Things start becoming relevant when you scale it for what you are getting from the lives of these people:
Wind energy kills a mere 100 people or so per trillion kWhrs, the majority from falls during maintenance activities
In all fairness, locally I'd rather have a dude not using safety gear taking himself out on a turbine, than have a dude doing stupid and causing a Chernobyl. Considering our stellar history of maintenance, this becomes a local reality very quickly.
 

konfab

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What does deaths have to do with the ease and cost to maintain.
:rolleyes:o_O
It is indicative of the danger, thus it affects both the ease (working on a machine 80m in the air isn't easy), and cost (insurance, payouts etc).

So what's your point? More people die in car accidents, yet cars are practical, we still use them.
So? When I can use my car to power the grid, you might have a point.

We are comparing clean energy generation technologies, I would hope that society would pick the one that costs the least and kills the least amount of people.
 

konfab

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In all fairness, locally I'd rather have a dude not using safety gear taking himself out on a turbine, than have a dude doing stupid and causing a Chernobyl. Considering our stellar history of maintenance, this becomes a local reality very quickly.
Nuclear power is actually pretty well managed in South Africa.

The funny part is that even when you take Chernobyl and Fukushima into account, Nuclear power is still safer.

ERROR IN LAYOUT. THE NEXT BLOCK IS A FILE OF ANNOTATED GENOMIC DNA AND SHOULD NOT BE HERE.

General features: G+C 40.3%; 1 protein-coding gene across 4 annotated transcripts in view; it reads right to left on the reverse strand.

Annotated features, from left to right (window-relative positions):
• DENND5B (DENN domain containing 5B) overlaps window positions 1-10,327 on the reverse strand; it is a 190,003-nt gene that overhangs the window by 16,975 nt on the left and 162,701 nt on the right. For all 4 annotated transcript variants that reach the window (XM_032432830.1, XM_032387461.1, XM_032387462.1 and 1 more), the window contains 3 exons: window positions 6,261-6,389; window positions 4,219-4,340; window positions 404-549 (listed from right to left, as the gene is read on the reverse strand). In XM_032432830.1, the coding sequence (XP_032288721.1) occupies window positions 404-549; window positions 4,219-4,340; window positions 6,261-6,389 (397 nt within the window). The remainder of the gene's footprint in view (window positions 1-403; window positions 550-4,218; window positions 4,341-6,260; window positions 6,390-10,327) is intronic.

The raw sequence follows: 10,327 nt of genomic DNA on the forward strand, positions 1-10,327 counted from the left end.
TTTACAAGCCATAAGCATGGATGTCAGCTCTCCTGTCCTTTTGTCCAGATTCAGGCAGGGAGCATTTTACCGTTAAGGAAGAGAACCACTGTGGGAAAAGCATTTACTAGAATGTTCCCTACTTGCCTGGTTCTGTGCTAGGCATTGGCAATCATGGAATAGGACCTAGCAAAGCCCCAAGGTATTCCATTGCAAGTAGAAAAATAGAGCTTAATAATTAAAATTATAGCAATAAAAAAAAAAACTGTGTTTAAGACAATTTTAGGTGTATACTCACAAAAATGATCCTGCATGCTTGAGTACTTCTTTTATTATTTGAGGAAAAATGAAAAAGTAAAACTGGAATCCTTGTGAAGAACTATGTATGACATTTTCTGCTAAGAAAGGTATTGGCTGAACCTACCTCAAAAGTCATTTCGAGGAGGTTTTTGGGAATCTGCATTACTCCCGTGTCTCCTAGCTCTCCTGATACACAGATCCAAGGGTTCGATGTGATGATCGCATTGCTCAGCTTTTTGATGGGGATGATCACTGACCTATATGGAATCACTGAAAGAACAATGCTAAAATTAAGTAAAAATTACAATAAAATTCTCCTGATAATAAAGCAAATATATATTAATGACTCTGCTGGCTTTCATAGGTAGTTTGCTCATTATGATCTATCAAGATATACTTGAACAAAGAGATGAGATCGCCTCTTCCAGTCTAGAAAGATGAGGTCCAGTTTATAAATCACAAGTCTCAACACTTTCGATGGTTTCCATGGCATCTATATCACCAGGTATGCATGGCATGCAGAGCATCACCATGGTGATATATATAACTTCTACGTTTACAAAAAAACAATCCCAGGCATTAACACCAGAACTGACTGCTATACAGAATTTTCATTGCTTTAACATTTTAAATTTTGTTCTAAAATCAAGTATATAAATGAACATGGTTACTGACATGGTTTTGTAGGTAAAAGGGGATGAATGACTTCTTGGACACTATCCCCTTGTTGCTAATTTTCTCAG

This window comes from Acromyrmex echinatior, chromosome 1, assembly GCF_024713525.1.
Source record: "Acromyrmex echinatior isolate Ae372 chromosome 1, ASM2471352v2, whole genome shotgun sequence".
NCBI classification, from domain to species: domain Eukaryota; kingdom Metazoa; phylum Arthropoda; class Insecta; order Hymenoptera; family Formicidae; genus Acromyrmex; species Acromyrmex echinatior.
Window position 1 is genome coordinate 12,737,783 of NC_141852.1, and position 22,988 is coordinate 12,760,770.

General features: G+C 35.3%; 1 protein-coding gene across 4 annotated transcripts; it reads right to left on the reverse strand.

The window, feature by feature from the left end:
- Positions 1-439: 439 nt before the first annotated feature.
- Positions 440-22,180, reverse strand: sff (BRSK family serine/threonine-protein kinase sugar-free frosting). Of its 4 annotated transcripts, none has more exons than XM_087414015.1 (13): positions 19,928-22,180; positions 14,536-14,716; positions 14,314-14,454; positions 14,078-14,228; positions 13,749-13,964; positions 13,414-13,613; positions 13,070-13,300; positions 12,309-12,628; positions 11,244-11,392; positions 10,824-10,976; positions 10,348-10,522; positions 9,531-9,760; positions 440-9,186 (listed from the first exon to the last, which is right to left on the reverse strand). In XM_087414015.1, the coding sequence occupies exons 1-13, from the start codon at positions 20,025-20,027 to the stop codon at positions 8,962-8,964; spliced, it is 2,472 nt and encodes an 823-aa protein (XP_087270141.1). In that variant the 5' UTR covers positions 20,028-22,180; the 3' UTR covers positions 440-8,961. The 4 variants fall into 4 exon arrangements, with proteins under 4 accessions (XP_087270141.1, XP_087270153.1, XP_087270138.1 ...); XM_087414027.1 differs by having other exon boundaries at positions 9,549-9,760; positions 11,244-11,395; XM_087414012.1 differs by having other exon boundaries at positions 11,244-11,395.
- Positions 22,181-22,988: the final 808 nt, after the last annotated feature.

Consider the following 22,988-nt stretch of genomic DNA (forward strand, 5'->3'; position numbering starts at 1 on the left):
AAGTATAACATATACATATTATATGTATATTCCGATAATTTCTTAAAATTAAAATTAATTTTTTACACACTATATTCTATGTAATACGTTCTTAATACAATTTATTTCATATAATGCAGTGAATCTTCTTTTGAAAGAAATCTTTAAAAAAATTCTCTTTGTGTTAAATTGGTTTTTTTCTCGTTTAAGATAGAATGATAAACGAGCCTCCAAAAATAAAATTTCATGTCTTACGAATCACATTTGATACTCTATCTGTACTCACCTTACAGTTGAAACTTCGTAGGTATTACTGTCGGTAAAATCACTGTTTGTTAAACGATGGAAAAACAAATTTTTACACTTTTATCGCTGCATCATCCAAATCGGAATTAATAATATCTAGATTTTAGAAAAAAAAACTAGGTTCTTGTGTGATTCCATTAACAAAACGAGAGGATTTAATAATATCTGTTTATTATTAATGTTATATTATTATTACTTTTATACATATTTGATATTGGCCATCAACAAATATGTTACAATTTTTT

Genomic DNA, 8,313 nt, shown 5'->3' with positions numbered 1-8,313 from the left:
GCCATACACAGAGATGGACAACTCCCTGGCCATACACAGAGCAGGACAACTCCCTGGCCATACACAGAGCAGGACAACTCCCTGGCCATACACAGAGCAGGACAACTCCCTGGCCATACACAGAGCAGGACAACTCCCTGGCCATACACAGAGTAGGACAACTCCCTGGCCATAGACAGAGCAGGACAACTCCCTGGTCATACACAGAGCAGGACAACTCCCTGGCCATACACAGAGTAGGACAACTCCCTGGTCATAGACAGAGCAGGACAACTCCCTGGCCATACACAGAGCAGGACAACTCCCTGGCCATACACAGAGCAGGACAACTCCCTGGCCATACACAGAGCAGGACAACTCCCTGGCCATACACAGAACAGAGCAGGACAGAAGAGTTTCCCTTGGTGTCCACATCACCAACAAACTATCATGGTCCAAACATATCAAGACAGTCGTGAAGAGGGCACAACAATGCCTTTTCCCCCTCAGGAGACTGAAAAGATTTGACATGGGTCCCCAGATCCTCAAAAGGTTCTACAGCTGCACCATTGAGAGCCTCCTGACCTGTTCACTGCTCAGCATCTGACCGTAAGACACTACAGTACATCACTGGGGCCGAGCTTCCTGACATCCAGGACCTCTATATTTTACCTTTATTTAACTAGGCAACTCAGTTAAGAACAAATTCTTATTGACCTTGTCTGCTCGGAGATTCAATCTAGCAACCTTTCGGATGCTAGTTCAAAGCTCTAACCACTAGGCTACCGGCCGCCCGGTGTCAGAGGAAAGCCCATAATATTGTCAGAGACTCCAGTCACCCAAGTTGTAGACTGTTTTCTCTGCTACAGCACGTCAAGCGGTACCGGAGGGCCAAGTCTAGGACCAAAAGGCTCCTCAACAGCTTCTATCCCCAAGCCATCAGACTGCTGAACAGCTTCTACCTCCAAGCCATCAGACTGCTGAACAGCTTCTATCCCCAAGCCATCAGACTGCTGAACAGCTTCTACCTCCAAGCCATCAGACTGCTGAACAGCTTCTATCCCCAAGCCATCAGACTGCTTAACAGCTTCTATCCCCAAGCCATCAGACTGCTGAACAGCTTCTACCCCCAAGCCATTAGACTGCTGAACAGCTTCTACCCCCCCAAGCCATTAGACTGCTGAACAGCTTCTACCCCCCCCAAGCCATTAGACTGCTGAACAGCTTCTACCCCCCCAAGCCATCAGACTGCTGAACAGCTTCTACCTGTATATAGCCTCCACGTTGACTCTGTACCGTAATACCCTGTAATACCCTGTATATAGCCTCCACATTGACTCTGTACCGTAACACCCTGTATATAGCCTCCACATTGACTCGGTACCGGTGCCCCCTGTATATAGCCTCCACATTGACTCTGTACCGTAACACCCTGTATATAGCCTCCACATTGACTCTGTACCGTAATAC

rietrot

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:rolleyes:o_O
It is indicative of the danger, thus it affects both the ease (working on a machine 80m in the air isn't easy), and cost (insurance, payouts etc).


So? When I can use my car to power the grid, you might have a point.

We are comparing clean energy generation technologies, I would hope that society would pick the one that costs the least and kills the least amount of people.
Ridiculous that you think we should pick one and you are pushing your favourite with these silly arguments.
 

konfab

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Ridiculous that you think we should pick one and you are pushing your favourite with these silly arguments.
Silly arguments based on cost, environmental land use, human fatalities, and that is not to mention the granddaddy of all the problems with renewables: utility frequency stability.

And when zealots pick the wrong one, (like Germany), it ends up doing more harm than good.
 

Emjay

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Cars, aeroplanes, power station. Deaths doesn't correlate to cost or ease to opperate anything in any field anywhere.
People don't need complexity or something expensive in order to kill themselves accidentally or on purpose.
Wow. The safety and hazard of maintaining something is indeed an input cost. The more hazardous something is, the more training, insurance, processes, legal fees, etc add to the operating cost. There is also a concept of hazard pay.

There is nuance to it, but dismissing it outright completely is a mistake.